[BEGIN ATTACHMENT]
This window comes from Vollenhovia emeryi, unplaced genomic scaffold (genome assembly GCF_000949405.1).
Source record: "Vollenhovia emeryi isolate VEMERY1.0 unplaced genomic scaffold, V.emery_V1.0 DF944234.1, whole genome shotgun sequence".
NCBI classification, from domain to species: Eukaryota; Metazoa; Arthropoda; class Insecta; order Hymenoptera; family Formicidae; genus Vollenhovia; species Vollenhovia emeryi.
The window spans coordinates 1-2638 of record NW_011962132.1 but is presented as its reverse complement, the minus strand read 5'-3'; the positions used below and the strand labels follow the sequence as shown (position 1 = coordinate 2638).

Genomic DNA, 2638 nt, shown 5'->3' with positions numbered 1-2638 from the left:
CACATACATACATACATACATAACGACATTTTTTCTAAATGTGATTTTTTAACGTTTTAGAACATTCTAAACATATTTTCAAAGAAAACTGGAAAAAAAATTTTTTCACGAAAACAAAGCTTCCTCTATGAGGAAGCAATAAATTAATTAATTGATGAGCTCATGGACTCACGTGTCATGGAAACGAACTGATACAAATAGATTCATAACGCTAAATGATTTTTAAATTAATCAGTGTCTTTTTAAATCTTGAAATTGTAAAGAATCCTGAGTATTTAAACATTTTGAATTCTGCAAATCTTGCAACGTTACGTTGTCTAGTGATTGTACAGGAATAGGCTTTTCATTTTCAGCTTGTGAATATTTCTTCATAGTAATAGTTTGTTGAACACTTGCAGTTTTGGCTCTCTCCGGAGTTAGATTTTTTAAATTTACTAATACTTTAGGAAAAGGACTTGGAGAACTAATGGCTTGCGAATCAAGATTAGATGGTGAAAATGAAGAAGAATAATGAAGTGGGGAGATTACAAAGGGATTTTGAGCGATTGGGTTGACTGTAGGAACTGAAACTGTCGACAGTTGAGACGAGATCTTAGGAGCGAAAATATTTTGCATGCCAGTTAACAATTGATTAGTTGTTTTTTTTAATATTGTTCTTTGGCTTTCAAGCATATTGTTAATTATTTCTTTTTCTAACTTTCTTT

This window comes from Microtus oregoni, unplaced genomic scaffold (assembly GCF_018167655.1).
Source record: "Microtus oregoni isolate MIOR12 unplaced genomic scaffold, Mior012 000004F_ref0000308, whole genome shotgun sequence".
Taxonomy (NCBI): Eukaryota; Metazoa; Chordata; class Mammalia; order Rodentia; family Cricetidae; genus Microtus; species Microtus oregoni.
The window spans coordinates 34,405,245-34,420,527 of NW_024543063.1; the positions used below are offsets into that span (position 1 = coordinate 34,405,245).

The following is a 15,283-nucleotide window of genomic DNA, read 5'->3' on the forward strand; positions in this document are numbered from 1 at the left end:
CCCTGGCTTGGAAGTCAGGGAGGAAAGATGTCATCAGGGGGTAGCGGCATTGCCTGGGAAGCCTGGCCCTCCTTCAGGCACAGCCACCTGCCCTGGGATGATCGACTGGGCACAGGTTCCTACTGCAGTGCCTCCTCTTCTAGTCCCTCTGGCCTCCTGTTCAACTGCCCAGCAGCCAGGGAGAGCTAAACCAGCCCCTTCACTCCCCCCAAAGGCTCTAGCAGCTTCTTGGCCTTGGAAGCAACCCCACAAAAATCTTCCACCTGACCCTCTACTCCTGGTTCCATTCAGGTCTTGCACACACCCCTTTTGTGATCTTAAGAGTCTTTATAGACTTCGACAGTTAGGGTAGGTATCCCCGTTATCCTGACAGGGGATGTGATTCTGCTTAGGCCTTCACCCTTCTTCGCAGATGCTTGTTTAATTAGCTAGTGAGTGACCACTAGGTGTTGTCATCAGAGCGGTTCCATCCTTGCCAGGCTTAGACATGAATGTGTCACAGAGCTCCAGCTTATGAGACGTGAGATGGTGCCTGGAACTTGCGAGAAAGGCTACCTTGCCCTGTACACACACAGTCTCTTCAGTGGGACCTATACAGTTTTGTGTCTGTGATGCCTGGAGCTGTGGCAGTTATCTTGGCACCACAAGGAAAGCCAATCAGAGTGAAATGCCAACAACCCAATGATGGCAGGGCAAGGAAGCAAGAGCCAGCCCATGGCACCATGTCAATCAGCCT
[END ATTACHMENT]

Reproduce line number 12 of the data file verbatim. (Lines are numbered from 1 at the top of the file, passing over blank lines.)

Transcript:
CCCTGGCTTGGAAGTCAGGGAGGAAAGATGTCATCAGGGGGTAGCGGCATTGCCTGGGAAGCCTGGCCCTCCTTCAGGCACAGCCACCTGCCCTGGGATGATCGACTGGGCACAGGTTCCTACTGCAGTGCCTCCTCTTCTAGTCCCTCTGGCCTCCTGTTCAACTGCCCAGCAGCCAGGGAGAGCTAAACCAGCCCCTTCACTCCCCCCAAAGGCTCTAGCAGCTTCTTGGCCTTGGAAGCAACCCCACAAAAATCTTCCACCTGACCCTCTACTCCTGGTTCCATTCAGGTCTTGCACACACCCCTTTTGTGATCTTAAGAGTCTTTATAGACTTCGACAGTTAGGGTAGGTATCCCCGTTATCCTGACAGGGGATGTGATTCTGCTTAGGCCTTCACCCTTCTTCGCAGATGCTTGTTTAATTAGCTAGTGAGTGACCACTAGGTGTTGTCATCAGAGCGGTTCCATCCTTGCCAGGCTTAGACATGAATGTGTCACAGAGCTCCAGCTTATGAGACGTGAGATGGTGCCTGGAACTTGCGAGAAAGGCTACCTTGCCCTGTACACACACAGTCTCTTCAGTGGGACCTATACAGTTTTGTGTCTGTGATGCCTGGAGCTGTGGCAGTTATCTTGGCACCACAAGGAAAGCCAATCAGAGTGAAATGCCAACAACCCAATGATGGCAGGGCAAGGAAGCAAGAGCCAGCCCATGGCACCATGTCAATCAGCCT